It's the idea of not reacting to the things that happen around you, of not getting attached to the experience. Chip Hartranft describes it as "The will to observe experience without reaction...the willingness to let a phenomenon arise without reacting to it." So, this just seemed like it was an appropriate challenge: could I still use my breath, still keep my focus and attention to my alignment and still do my own practice without reacting to the hip hop music, or being in a super crowded room? Not only did I start seeing that this would be a challenge in non-reaction, or detachment, but it would also require me to take my concentration to another level.
#3). After listening to her class on Tuesday night, it also just sounded like a lot of fun. And, as Jennie said during the training, "fun is a good reason to do something." Even my Ashtanga teacher has said during class, "yoga is supposed to be fun, if you don't have fun, then you won't come back...and then we would miss you." I just realized how serious I was getting about things and that it was starting to make me unhappy. Something I wrote in my application to the YogaWorks training was that yoga has a tendency to get very serious, so it's important to balance it with a light heart. This was an attempt to remember that.
So, with all that in mind, I went to Hip Hop Yoga class night with the "intention" of being open to what was happening in the class but detached enough from the hip hop yoga to hear it. The class was fantastic, just my pace. It ended up being really small for that class--maybe 70 people instead of the usual 100--and fairly mellow (again, when compared to usual classes). My friend could tell that most of the people there were feeling very low energy--they were super quiet, very uncharacteristic of the "hip hop yogis." So, she still did enough strength and ab work to make us sweat (since that is what the majority of people coming to that Hip Hop Yoga class are looking for) but not enough to kill everyone in the room...just enough to wake them up. She's a very talented teacher who really takes care of her students--both with her attention and with her choice of instructions. It was like she knew just what to say to get them to take care of themselves during the class--Jennie would call it "making them take responsibility for their own practice." And you can tell that she puts a lot of thought and effort into her classes, that she doesn't just throw them together at the last minute. I think she altered what she was going to teach a little bit because of everyone's energy, but that's the mark of a good teacher. She also incorporated silence in all the right spots and did a fun thing during the Surya Namaskar section: she shut the lights off. The only light in the room was from the candles and outside street lights. One of the "limbs" or steps in yoga is "pratyahara," also known as sense withdrawal. According to one book I've read, that is something that just happens as a result of increasing your concentration, but this was a good way to start introducing the idea--without even saying that's why it was happening! Sneaky, sneaky :)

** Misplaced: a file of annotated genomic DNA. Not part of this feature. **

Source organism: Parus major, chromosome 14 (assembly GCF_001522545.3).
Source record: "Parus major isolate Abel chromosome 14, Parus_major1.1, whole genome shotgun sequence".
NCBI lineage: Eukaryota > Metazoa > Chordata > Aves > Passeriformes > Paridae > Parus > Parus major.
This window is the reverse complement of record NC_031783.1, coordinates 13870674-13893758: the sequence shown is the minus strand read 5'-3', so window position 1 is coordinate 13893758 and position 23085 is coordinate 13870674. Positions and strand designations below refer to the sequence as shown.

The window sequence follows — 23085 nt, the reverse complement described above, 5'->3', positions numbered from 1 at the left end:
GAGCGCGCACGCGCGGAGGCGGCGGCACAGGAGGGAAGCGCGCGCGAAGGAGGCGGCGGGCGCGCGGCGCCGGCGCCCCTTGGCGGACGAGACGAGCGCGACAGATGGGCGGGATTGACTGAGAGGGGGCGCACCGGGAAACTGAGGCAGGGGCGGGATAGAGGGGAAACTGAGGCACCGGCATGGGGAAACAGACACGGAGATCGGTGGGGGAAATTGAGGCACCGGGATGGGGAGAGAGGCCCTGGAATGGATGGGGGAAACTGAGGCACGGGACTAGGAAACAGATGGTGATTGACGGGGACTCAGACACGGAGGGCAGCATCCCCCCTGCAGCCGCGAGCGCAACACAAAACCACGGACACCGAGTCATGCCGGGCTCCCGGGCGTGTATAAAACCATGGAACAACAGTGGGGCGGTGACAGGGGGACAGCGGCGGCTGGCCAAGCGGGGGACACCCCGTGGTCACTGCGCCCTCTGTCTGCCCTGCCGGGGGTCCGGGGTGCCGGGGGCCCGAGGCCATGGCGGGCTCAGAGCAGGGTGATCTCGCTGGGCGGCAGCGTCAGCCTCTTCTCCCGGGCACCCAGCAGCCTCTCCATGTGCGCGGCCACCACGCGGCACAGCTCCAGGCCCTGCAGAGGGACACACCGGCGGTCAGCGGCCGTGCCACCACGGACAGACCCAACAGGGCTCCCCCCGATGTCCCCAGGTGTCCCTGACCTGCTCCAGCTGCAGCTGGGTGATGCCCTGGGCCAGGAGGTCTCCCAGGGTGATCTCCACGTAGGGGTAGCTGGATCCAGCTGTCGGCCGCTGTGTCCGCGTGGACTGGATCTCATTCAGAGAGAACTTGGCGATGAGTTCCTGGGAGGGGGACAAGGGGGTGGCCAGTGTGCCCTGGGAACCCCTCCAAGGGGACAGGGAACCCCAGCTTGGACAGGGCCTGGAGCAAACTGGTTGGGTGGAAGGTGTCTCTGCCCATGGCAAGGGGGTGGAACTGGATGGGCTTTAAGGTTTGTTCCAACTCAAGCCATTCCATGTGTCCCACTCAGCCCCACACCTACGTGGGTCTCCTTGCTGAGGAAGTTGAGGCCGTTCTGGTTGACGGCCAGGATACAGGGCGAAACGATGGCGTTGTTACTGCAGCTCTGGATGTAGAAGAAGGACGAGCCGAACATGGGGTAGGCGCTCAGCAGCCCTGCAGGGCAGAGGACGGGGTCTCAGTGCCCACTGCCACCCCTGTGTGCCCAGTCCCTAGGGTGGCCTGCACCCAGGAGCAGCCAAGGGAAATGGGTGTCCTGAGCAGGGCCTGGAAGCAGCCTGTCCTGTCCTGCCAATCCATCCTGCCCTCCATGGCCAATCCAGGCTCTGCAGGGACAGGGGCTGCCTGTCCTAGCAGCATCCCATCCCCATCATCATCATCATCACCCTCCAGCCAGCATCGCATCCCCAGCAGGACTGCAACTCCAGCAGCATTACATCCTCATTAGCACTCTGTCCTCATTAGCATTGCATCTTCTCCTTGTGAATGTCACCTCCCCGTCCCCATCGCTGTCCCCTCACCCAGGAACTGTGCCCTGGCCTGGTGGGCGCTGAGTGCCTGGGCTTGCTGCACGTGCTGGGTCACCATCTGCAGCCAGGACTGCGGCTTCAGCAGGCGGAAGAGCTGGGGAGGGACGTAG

I was also really happy to see that I found my concentration again. My friend said that I was "super mindful in my practice." Wednesday night that concentration was missing, like I wasn't entirely present. Last night, I was much more present and totally focused on what I was doing. After a while it was like I was barely registering the music that was being played--which is exactly what I was working towards. I was also reminded of something else--something I first told someone last year and try to live by but, immediately after the training, was forgetting: "it's all yoga." Last year, I told someone that there were many different styles of yoga because there are many different types of people, so people need different ways to connect to it. But, that they were all basically trying to teach the same things. I could hear it in my head Wednesday night, "I don't want this, I want the way they taught in my training!" Even though a lot of the language was the same. Jennie had told us that there is a tendency for the YogaWorks training to turn you into a little bit of a "yoga-snob," where you won't settle for anything that's not as good as or as similar to a YogaWorks style class or instructor, but that it eventually wears off. "Besides, it's all yoga." The Hip Hop Yoga class was a good reminder of that. It was a really great experience and a great learning lesson. My friend is a good teacher and I could definitely see myself in that class again--hip hop music and all.